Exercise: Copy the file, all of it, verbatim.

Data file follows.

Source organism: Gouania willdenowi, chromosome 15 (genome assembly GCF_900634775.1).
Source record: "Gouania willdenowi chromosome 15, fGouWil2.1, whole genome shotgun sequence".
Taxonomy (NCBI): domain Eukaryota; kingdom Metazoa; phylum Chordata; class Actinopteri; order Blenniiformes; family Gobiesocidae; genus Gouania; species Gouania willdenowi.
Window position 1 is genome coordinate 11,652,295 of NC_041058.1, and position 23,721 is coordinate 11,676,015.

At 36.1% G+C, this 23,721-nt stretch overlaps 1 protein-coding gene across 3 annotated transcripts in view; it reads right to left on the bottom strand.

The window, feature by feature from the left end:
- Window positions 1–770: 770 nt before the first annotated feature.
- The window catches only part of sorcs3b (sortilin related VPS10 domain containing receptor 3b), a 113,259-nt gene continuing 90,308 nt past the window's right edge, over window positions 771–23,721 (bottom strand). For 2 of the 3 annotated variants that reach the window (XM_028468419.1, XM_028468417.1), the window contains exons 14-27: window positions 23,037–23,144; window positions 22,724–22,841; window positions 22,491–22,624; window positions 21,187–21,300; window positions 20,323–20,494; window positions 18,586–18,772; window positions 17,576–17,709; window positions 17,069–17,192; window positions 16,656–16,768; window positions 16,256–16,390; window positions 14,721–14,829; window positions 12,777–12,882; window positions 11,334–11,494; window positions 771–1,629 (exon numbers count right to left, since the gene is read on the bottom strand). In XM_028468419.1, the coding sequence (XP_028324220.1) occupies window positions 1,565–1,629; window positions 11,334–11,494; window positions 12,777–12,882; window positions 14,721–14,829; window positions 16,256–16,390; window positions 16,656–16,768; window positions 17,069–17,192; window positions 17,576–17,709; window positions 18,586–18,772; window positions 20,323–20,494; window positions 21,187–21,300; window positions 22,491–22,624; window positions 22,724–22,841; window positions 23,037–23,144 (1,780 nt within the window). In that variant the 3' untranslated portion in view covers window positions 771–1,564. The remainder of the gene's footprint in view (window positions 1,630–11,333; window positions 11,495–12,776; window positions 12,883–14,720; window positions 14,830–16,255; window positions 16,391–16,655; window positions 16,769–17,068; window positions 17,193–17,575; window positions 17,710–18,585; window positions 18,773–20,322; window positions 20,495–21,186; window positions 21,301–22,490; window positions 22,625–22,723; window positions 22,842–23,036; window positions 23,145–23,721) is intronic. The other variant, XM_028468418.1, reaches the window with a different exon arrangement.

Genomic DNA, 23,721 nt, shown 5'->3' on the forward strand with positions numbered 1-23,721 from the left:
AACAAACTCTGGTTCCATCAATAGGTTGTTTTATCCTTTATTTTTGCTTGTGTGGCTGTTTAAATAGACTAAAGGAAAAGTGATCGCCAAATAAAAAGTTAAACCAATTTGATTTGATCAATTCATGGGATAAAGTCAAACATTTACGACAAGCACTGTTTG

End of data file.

Source organism: Gouania willdenowi, chromosome 15 (genome assembly GCF_900634775.1).
Source record: "Gouania willdenowi chromosome 15, fGouWil2.1, whole genome shotgun sequence".
Taxonomy (NCBI): domain Eukaryota; kingdom Metazoa; phylum Chordata; class Actinopteri; order Blenniiformes; family Gobiesocidae; genus Gouania; species Gouania willdenowi.
Window position 1 is genome coordinate 11,652,295 of NC_041058.1, and position 23,721 is coordinate 11,676,015.

At 36.1% G+C, this 23,721-nt stretch overlaps 1 protein-coding gene across 3 annotated transcripts in view; it reads right to left on the bottom strand.

The window, feature by feature from the left end:
- Window positions 1–770: 770 nt before the first annotated feature.
- The window catches only part of sorcs3b (sortilin related VPS10 domain containing receptor 3b), a 113,259-nt gene continuing 90,308 nt past the window's right edge, over window positions 771–23,721 (bottom strand). For 2 of the 3 annotated variants that reach the window (XM_028468419.1, XM_028468417.1), the window contains exons 14-27: window positions 23,037–23,144; window positions 22,724–22,841; window positions 22,491–22,624; window positions 21,187–21,300; window positions 20,323–20,494; window positions 18,586–18,772; window positions 17,576–17,709; window positions 17,069–17,192; window positions 16,656–16,768; window positions 16,256–16,390; window positions 14,721–14,829; window positions 12,777–12,882; window positions 11,334–11,494; window positions 771–1,629 (exon numbers count right to left, since the gene is read on the bottom strand). In XM_028468419.1, the coding sequence (XP_028324220.1) occupies window positions 1,565–1,629; window positions 11,334–11,494; window positions 12,777–12,882; window positions 14,721–14,829; window positions 16,256–16,390; window positions 16,656–16,768; window positions 17,069–17,192; window positions 17,576–17,709; window positions 18,586–18,772; window positions 20,323–20,494; window positions 21,187–21,300; window positions 22,491–22,624; window positions 22,724–22,841; window positions 23,037–23,144 (1,780 nt within the window). In that variant the 3' untranslated portion in view covers window positions 771–1,564. The remainder of the gene's footprint in view (window positions 1,630–11,333; window positions 11,495–12,776; window positions 12,883–14,720; window positions 14,830–16,255; window positions 16,391–16,655; window positions 16,769–17,068; window positions 17,193–17,575; window positions 17,710–18,585; window positions 18,773–20,322; window positions 20,495–21,186; window positions 21,301–22,490; window positions 22,625–22,723; window positions 22,842–23,036; window positions 23,145–23,721) is intronic. The other variant, XM_028468418.1, reaches the window with a different exon arrangement.

Genomic DNA, 23,721 nt, shown 5'->3' on the forward strand with positions numbered 1-23,721 from the left:
AACAAACTCTGGTTCCATCAATAGGTTGTTTTATCCTTTATTTTTGCTTGTGTGGCTGTTTAAATAGACTAAAGGAAAAGTGATCGCCAAATAAAAAGTTAAACCAATTTGATTTGATCAATTCATGGGATAAAGTCAAACATTTACGACAAGCACTGTTTG